The most waited film ‘Gabbar Singh’ has seen light shaking entire Andhra Pradesh with huge publicity and released in Telugu all over the world.
Now let us see what national media and other popular News Dailies in English say about this film.
DC Review: Pawan Kalyan back with a bang
After duds like Puli and Teen Maar, leading star Pawan Kalyan is back in his element with Gabbar Singh.
He is bound to draw the crowds with his comic-timing, energetic performance and popular dancing. In a deviation from the Hindi version, director Harris Shankar sheds the grey shade of Salman Khan’s corrupt cop act and makes Pawan an upright cop.
TimesOfIndia: paisa vasool
The filmmakers have tweaked the plot to suit the Tollywood audience’s taste palate. Venkatarathnam Naidu (Pawan Kalyan) is the only son of the widowed Suhasini, who marries Naidu (Nagineedu). Venkat detests his stepfather and grows up to become a police officer. He calls himself Gabbar Singh, inspired by Amjad Khan’s character in “Sholay” and grows up to become a cop who is a law unto himself.
He gets posted to his hometown, Kodaveedu where he finds himself pitted against Siddappa Naidu (Abhimanyu Singh), the local goon with political aspirations. The demure Bhagya Lakshmi (Shruti Haasan) plays Pawan Kalyan’s love interest.
As far as performances go, Pawan Kalyan towers over everything else. It’s a tailor made role that carries the movie forward. His body language and dialogue delivery take the cake. Shruti Haasan has to be content playing second fiddle, of which she does a good job. Brahmanadam and Ali entertain with their comic acts.
The music score by Devi Sri Prasad stands out and enhances the whole experience. Malaika Arora’s item number Kevvu Keka is the stand out. The cinematography is sharp and so is the editing. The action sequences also have been well choreographed. The movie sets a new benchmark as far as “paisa vasool” goes.
Rediff: Pawan Kalyan show all the way
The film has the right dose of the staple ingredients– action, comedy, romance, and songs, including an item number (Kevu Keka) performed by Malaika Arora Khan.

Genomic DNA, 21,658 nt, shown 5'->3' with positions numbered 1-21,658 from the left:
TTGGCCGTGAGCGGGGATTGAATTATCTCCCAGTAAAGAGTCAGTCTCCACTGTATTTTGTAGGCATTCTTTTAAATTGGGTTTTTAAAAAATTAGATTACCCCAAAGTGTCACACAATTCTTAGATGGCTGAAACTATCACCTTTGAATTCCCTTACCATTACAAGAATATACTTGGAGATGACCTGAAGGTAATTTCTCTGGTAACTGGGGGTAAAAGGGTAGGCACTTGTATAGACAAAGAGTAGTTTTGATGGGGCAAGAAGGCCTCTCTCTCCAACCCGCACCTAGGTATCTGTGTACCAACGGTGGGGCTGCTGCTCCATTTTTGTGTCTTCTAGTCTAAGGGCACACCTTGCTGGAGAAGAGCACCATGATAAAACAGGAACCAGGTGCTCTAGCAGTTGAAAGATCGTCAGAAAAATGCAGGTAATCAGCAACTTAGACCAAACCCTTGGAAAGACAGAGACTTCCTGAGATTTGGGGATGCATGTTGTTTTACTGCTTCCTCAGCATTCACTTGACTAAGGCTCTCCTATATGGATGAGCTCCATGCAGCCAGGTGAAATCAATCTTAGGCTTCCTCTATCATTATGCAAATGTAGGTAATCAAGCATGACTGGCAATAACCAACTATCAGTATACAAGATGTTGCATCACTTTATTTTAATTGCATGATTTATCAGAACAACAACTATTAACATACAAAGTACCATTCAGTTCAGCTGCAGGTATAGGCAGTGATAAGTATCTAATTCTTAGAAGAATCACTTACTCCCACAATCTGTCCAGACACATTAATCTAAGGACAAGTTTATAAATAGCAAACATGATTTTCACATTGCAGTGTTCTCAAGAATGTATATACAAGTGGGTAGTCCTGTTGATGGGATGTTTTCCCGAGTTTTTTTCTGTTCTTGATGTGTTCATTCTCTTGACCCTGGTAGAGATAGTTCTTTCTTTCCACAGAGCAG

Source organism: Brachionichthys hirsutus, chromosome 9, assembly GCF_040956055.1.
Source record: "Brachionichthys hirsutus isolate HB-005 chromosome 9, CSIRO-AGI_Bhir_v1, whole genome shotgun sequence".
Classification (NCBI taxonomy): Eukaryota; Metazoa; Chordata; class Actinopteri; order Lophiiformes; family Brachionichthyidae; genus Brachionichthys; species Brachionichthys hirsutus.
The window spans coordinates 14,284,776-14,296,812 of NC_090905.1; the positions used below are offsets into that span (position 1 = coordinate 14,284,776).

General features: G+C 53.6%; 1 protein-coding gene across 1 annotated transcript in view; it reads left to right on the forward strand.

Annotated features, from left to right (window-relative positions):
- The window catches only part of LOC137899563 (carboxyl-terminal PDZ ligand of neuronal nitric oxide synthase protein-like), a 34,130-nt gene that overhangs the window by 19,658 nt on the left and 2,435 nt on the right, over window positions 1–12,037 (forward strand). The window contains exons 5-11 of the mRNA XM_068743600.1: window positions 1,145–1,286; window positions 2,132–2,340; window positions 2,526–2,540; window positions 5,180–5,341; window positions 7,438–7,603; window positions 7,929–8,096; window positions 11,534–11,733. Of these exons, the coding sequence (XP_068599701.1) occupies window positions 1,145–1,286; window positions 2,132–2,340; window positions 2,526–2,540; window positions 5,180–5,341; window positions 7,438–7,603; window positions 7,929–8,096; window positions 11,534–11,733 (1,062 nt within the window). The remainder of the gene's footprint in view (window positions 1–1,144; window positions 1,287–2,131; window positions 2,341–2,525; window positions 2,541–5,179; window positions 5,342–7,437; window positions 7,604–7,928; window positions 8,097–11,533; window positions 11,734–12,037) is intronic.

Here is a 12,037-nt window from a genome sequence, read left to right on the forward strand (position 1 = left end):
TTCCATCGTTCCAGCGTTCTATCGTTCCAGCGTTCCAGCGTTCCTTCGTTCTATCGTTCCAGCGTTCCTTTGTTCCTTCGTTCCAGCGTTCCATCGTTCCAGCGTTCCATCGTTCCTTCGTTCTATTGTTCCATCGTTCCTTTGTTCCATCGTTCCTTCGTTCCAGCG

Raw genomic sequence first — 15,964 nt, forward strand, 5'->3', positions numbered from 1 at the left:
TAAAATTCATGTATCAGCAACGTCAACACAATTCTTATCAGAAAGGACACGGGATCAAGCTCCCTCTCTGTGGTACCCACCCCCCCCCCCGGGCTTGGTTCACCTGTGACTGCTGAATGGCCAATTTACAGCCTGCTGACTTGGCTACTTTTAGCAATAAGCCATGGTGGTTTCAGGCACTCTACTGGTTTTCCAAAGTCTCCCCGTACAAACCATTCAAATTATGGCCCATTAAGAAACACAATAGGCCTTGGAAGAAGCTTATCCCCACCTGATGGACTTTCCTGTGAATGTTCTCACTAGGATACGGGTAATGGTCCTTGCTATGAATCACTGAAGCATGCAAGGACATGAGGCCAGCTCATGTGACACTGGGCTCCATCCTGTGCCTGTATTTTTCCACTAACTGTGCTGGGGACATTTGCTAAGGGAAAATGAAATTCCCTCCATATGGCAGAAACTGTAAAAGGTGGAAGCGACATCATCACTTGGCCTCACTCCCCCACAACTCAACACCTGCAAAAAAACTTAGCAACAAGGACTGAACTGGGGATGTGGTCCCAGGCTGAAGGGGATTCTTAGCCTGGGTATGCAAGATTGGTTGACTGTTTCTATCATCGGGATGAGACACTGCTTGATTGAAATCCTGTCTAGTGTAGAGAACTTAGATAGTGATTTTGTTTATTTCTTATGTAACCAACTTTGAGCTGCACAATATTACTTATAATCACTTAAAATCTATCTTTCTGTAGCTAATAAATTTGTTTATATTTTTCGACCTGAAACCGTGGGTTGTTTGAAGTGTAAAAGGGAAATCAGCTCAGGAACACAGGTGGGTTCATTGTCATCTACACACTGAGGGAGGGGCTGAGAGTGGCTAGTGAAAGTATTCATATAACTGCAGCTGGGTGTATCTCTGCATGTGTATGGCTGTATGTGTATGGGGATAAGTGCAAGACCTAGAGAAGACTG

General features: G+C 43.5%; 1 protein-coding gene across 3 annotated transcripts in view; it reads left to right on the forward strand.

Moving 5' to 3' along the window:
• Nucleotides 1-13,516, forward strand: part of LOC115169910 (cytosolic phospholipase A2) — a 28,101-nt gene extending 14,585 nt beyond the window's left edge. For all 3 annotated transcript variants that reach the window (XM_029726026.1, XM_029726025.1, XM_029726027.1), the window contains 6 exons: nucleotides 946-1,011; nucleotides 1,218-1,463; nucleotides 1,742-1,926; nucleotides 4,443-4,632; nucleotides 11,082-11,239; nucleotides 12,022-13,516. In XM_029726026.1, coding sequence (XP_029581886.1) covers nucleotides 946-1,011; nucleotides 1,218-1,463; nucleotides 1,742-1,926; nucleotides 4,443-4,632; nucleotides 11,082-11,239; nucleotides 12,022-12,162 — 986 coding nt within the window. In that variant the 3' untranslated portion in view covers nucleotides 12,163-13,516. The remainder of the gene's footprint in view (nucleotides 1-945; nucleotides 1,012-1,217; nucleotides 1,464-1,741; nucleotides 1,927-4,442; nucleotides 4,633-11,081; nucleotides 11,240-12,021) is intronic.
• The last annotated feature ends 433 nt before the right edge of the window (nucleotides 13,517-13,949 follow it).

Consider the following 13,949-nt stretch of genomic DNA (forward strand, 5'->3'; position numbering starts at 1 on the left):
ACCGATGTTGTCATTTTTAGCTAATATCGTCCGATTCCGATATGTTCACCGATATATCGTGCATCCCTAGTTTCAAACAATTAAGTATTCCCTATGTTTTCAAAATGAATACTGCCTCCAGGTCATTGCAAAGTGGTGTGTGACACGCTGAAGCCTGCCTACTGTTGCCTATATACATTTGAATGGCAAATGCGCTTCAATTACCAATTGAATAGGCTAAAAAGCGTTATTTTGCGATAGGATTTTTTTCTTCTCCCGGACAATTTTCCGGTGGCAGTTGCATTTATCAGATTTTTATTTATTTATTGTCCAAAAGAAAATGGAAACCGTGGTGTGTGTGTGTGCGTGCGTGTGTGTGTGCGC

The second half tends to drag with the addition of scenes like the antakshari in the police station (unimaginable in reality). In fact, there is quite a bit of cinematic licence in the way the police are depicted.
Bhagyalakshmi’s character is not so well etched and neither is Ajay’s (who plays Gabbar’s younger brother).
The dialogues have punch, though the censors have been busy cutting out bits. There a bit too much violence. The climax could have been tackled better.
Since the film rides on Pawan Kalyan it was imperative for him to perform well. He has done a good job.
Though Shruti Haasan didn’t have much of a role, she has left her mark. Abhimanyu Singh played an impactful Siddappa Naidu though he was pretty sober compared to his previous baddie roles.
The role Tanikella Bharani plays was not suited to an artiste of his calibre. Brahmanandam as Recovery Ranjith was effective in breaking the monotony. So was Ali as Samba. Nagineedu and Suhasini had minor roles which they carried off well.
Devisprasad’s music was in tune with the story. The film scored well on the technical front.
Increasingly films are being made in Telugu keeping the hero’s image and fans in mind. Gabbar Singh is one such, catering to the fans of the hero and only incidentally to the general audience.
Entertaining it may be, but Gabbar Singh is filled with violence and some vulgarity and not meant for the very young audience.
Hindu: Star power to the fore
There is a scene in Gabbar Singh where Brahmanandam, a money lender, walks into the villain’s den and roars that his dues be settled. He is aware that he is in the danger zone and that he is no match for the goons. Yet, he doesn’t flinch. All that he has for moral support is a larger-than-life cut out of Pawan Kalyan. In yet another scene, Pawan refers to Ali as “my fan”.